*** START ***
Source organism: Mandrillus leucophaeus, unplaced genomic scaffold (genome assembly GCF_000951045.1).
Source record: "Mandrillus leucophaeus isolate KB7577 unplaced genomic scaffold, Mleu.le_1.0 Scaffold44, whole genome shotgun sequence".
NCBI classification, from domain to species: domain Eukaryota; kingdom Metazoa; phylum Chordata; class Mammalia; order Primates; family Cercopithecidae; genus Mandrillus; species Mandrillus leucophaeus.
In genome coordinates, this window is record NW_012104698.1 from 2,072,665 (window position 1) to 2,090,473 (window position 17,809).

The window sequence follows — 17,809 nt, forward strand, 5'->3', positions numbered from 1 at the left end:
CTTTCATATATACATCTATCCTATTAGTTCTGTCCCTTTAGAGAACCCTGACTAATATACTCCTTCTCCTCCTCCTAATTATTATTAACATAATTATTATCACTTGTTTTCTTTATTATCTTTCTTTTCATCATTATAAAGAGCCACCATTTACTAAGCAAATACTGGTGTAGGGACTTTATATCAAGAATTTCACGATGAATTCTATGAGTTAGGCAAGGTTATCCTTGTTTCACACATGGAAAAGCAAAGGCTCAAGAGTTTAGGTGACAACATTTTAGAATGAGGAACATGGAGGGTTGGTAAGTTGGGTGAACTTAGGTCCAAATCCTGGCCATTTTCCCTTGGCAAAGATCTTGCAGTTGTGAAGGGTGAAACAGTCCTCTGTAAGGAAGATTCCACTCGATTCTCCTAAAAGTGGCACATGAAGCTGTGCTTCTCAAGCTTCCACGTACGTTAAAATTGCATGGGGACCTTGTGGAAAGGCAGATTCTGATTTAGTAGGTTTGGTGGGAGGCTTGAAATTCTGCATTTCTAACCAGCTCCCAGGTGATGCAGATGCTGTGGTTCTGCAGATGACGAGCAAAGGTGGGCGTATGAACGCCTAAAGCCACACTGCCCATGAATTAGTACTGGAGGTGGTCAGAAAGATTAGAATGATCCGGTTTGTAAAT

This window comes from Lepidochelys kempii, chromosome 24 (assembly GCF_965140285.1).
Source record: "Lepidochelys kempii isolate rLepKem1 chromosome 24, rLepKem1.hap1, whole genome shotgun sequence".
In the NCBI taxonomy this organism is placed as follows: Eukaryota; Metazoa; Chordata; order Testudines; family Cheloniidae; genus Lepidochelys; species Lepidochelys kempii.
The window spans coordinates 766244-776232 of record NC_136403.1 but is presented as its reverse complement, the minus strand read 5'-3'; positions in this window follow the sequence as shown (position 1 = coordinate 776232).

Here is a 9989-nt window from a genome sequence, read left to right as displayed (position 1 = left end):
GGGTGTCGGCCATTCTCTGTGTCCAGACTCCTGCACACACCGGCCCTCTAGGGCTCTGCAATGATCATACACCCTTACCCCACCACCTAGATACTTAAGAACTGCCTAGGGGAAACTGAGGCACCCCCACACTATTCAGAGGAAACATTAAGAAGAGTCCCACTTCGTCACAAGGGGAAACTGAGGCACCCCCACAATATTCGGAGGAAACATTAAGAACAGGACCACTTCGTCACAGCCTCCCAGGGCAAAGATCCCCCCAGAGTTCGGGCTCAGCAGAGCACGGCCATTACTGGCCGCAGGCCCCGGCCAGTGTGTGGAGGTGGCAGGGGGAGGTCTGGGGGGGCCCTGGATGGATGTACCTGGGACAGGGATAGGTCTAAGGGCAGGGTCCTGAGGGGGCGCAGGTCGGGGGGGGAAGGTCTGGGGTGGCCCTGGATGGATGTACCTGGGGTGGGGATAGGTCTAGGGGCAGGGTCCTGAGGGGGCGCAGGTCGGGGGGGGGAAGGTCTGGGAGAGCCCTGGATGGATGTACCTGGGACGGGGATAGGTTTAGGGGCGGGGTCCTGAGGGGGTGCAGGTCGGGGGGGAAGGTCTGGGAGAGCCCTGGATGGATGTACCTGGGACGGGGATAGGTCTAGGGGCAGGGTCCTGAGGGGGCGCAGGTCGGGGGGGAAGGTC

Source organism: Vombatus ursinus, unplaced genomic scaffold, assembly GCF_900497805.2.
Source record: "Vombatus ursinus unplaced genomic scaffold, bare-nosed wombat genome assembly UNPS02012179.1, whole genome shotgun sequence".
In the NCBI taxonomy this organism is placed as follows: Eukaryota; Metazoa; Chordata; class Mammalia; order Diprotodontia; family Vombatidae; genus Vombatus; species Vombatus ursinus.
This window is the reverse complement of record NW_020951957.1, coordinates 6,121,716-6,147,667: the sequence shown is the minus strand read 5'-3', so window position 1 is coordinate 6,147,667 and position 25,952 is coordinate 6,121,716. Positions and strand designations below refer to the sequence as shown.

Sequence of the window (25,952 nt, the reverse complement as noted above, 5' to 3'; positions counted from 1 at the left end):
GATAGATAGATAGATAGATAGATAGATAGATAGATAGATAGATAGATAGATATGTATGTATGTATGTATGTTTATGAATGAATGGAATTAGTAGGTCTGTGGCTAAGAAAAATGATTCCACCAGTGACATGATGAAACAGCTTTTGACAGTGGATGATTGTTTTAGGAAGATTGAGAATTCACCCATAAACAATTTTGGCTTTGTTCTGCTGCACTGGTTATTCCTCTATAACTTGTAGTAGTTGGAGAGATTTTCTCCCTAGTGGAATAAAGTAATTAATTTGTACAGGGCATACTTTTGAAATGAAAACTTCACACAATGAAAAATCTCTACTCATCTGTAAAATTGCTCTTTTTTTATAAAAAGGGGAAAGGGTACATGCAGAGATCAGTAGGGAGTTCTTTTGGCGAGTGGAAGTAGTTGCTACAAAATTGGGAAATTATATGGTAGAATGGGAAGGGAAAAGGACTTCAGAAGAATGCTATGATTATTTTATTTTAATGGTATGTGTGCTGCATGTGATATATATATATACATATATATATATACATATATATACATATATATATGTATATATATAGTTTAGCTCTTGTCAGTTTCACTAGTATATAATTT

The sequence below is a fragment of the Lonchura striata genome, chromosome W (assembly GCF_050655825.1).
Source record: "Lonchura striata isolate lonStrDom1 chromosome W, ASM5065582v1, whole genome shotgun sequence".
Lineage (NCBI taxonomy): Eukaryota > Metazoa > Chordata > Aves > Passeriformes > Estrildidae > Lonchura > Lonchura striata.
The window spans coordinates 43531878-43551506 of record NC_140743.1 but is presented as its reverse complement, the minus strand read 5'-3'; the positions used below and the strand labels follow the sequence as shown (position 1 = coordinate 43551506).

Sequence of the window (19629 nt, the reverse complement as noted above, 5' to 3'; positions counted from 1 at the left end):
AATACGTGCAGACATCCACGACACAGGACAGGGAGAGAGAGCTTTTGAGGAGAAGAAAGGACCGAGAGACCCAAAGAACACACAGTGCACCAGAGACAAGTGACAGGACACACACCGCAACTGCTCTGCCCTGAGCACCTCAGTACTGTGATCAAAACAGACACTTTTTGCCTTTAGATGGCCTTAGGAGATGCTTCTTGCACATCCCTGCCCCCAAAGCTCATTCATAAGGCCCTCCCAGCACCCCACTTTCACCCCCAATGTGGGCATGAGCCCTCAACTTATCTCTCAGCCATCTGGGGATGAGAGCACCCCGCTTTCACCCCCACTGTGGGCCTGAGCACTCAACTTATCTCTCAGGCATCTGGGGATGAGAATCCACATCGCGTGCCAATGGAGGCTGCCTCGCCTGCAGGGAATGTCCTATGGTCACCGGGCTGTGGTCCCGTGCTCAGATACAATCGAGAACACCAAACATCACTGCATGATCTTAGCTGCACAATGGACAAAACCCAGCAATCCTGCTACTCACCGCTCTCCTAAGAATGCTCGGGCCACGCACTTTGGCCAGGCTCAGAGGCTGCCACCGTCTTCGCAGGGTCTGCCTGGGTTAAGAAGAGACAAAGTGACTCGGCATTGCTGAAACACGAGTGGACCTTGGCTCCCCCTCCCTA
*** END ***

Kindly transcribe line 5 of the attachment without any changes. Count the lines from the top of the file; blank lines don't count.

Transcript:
The window sequence follows — 17,809 nt, forward strand, 5'->3', positions numbered from 1 at the left end: